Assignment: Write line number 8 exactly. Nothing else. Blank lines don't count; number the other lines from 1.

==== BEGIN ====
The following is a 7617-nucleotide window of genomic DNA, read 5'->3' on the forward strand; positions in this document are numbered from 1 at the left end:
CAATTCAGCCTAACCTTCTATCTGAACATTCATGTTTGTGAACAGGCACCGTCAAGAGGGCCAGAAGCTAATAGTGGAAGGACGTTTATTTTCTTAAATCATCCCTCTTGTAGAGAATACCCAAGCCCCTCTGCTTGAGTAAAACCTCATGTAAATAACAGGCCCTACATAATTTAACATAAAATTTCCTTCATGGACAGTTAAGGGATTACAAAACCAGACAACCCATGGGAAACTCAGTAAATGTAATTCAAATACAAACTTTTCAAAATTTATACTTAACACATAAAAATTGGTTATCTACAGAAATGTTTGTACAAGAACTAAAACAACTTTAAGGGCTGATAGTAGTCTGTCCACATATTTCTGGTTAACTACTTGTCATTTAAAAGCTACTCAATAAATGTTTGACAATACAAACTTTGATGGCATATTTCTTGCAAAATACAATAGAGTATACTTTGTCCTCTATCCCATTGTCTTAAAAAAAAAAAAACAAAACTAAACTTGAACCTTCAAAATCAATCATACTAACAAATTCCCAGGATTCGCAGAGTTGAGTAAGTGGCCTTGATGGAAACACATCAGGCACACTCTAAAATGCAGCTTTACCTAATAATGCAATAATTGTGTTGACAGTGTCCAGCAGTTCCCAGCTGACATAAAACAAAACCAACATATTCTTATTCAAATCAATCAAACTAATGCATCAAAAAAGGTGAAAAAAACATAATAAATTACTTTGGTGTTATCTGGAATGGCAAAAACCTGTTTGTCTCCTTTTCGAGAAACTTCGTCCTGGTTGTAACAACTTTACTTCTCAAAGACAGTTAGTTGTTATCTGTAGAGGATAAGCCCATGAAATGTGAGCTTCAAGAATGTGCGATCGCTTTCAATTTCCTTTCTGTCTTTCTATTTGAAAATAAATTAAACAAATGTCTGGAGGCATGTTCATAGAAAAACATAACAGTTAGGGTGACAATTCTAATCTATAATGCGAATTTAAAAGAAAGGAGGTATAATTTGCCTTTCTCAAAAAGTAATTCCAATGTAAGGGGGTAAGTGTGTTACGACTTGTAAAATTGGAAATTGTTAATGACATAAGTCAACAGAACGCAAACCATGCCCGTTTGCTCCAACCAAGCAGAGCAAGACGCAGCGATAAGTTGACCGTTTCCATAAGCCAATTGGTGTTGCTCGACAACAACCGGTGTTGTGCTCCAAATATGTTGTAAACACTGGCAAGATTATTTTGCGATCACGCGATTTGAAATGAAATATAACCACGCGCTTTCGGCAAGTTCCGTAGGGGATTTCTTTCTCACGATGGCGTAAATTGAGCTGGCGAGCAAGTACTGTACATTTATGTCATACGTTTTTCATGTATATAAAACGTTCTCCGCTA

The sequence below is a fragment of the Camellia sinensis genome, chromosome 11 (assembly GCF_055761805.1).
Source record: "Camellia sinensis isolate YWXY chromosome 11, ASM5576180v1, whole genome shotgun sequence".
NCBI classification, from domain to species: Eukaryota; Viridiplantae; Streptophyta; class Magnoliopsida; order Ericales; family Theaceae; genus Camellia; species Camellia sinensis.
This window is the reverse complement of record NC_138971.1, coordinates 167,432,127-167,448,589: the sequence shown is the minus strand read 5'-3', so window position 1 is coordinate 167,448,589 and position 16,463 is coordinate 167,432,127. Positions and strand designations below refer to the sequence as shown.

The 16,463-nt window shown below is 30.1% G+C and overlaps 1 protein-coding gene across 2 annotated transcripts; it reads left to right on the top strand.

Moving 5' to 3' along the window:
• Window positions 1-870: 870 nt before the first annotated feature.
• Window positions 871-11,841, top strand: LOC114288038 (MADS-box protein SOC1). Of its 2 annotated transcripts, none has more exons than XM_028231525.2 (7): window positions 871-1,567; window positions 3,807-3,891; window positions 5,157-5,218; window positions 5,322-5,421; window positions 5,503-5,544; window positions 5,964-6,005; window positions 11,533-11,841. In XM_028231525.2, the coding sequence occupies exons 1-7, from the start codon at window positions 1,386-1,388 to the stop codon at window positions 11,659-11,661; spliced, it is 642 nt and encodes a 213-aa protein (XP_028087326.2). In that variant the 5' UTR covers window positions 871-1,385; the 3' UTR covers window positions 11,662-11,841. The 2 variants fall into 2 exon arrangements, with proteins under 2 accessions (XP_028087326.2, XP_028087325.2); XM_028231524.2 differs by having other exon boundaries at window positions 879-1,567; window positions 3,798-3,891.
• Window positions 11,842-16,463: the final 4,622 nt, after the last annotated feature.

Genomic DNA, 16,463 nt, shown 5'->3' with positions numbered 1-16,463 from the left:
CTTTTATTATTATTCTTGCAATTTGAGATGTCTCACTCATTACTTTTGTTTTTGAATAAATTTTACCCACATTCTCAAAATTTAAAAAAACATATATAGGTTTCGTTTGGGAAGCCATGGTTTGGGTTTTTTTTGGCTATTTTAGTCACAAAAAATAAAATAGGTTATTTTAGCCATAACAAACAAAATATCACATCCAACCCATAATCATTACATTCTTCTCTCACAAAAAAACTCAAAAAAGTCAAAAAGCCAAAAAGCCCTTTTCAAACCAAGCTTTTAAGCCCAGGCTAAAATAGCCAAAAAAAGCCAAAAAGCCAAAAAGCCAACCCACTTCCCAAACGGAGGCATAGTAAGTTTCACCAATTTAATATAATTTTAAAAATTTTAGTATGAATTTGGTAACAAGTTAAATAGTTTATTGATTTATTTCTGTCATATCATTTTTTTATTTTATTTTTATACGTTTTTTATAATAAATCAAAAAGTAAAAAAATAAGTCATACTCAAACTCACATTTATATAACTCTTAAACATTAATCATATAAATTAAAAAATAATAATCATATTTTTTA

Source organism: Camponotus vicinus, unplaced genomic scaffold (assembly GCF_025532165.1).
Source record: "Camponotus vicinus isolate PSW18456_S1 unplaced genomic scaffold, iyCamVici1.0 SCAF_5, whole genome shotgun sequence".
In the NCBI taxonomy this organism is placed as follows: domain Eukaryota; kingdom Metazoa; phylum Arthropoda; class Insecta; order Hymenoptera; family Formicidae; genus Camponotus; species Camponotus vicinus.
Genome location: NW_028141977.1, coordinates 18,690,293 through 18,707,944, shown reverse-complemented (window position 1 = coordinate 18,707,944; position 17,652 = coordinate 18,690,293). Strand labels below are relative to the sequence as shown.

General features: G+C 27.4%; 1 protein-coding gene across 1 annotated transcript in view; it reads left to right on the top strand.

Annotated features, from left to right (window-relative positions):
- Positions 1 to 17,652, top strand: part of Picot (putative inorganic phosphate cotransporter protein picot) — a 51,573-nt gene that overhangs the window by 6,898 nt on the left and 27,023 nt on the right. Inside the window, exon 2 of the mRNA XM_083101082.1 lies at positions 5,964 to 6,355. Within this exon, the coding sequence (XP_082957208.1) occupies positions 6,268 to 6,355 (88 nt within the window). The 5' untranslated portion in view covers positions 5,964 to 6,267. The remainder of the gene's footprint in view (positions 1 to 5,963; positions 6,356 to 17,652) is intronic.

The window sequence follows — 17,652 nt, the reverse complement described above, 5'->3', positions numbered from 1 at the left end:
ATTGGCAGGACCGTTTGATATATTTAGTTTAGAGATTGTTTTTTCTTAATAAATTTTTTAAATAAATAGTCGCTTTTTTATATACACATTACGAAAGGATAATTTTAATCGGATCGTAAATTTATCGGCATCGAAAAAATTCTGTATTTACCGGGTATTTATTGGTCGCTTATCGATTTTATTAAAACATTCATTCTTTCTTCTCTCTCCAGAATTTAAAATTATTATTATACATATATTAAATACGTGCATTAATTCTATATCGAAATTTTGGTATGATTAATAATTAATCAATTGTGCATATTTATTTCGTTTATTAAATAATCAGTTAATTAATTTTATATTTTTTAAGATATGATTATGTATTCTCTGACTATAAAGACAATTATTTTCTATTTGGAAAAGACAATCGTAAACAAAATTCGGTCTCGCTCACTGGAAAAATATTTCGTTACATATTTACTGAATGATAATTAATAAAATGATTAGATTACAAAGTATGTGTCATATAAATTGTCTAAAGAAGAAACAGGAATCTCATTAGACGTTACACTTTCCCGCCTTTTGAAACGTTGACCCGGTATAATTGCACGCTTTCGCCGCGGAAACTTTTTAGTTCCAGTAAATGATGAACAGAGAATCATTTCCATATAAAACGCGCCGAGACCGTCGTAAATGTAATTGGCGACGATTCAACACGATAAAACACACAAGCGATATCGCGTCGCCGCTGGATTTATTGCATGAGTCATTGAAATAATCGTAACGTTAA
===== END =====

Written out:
Moving 5' to 3' along the window: